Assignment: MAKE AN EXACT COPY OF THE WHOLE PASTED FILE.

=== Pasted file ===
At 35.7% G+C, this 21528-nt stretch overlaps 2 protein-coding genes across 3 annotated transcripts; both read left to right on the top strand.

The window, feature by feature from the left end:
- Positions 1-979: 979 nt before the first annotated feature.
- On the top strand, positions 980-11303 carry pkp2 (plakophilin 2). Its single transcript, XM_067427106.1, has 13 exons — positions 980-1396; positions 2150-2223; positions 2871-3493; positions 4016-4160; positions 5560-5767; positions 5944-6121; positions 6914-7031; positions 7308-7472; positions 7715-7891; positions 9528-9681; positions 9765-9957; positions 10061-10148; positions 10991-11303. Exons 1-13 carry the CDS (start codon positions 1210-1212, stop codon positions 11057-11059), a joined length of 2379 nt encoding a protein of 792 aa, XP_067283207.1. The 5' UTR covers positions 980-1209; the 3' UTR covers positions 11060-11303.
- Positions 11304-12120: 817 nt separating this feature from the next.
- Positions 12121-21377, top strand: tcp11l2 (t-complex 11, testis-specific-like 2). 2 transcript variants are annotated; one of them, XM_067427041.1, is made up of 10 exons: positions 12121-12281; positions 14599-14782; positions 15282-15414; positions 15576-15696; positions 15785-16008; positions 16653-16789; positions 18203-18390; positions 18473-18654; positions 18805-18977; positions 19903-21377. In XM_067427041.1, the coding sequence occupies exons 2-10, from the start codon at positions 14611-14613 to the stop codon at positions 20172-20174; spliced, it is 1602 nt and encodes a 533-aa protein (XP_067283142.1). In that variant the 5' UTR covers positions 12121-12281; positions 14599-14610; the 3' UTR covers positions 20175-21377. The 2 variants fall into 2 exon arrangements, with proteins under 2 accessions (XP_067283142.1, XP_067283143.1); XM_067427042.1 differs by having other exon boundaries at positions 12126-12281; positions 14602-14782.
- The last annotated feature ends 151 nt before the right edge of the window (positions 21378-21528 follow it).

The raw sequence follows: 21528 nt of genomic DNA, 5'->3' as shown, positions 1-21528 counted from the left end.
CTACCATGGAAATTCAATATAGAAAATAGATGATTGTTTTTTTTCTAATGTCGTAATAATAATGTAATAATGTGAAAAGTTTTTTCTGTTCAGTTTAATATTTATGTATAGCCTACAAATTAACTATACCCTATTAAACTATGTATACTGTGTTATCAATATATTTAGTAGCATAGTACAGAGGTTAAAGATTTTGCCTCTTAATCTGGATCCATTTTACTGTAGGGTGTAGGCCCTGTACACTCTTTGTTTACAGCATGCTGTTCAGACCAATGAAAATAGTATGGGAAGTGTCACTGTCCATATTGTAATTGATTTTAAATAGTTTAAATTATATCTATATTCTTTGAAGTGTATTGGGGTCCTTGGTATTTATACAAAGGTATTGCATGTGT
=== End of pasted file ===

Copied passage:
At 35.7% G+C, this 21528-nt stretch overlaps 2 protein-coding genes across 3 annotated transcripts; both read left to right on the top strand.

The window, feature by feature from the left end:
- Positions 1-979: 979 nt before the first annotated feature.
- On the top strand, positions 980-11303 carry pkp2 (plakophilin 2). Its single transcript, XM_067427106.1, has 13 exons — positions 980-1396; positions 2150-2223; positions 2871-3493; positions 4016-4160; positions 5560-5767; positions 5944-6121; positions 6914-7031; positions 7308-7472; positions 7715-7891; positions 9528-9681; positions 9765-9957; positions 10061-10148; positions 10991-11303. Exons 1-13 carry the CDS (start codon positions 1210-1212, stop codon positions 11057-11059), a joined length of 2379 nt encoding a protein of 792 aa, XP_067283207.1. The 5' UTR covers positions 980-1209; the 3' UTR covers positions 11060-11303.
- Positions 11304-12120: 817 nt separating this feature from the next.
- Positions 12121-21377, top strand: tcp11l2 (t-complex 11, testis-specific-like 2). 2 transcript variants are annotated; one of them, XM_067427041.1, is made up of 10 exons: positions 12121-12281; positions 14599-14782; positions 15282-15414; positions 15576-15696; positions 15785-16008; positions 16653-16789; positions 18203-18390; positions 18473-18654; positions 18805-18977; positions 19903-21377. In XM_067427041.1, the coding sequence occupies exons 2-10, from the start codon at positions 14611-14613 to the stop codon at positions 20172-20174; spliced, it is 1602 nt and encodes a 533-aa protein (XP_067283142.1). In that variant the 5' UTR covers positions 12121-12281; positions 14599-14610; the 3' UTR covers positions 20175-21377. The 2 variants fall into 2 exon arrangements, with proteins under 2 accessions (XP_067283142.1, XP_067283143.1); XM_067427042.1 differs by having other exon boundaries at positions 12126-12281; positions 14602-14782.
- The last annotated feature ends 151 nt before the right edge of the window (positions 21378-21528 follow it).

The raw sequence follows: 21528 nt of genomic DNA, 5'->3' as shown, positions 1-21528 counted from the left end.
CTACCATGGAAATTCAATATAGAAAATAGATGATTGTTTTTTTTCTAATGTCGTAATAATAATGTAATAATGTGAAAAGTTTTTTCTGTTCAGTTTAATATTTATGTATAGCCTACAAATTAACTATACCCTATTAAACTATGTATACTGTGTTATCAATATATTTAGTAGCATAGTACAGAGGTTAAAGATTTTGCCTCTTAATCTGGATCCATTTTACTGTAGGGTGTAGGCCCTGTACACTCTTTGTTTACAGCATGCTGTTCAGACCAATGAAAATAGTATGGGAAGTGTCACTGTCCATATTGTAATTGATTTTAAATAGTTTAAATTATATCTATATTCTTTGAAGTGTATTGGGGTCCTTGGTATTTATACAAAGGTATTGCATGTGT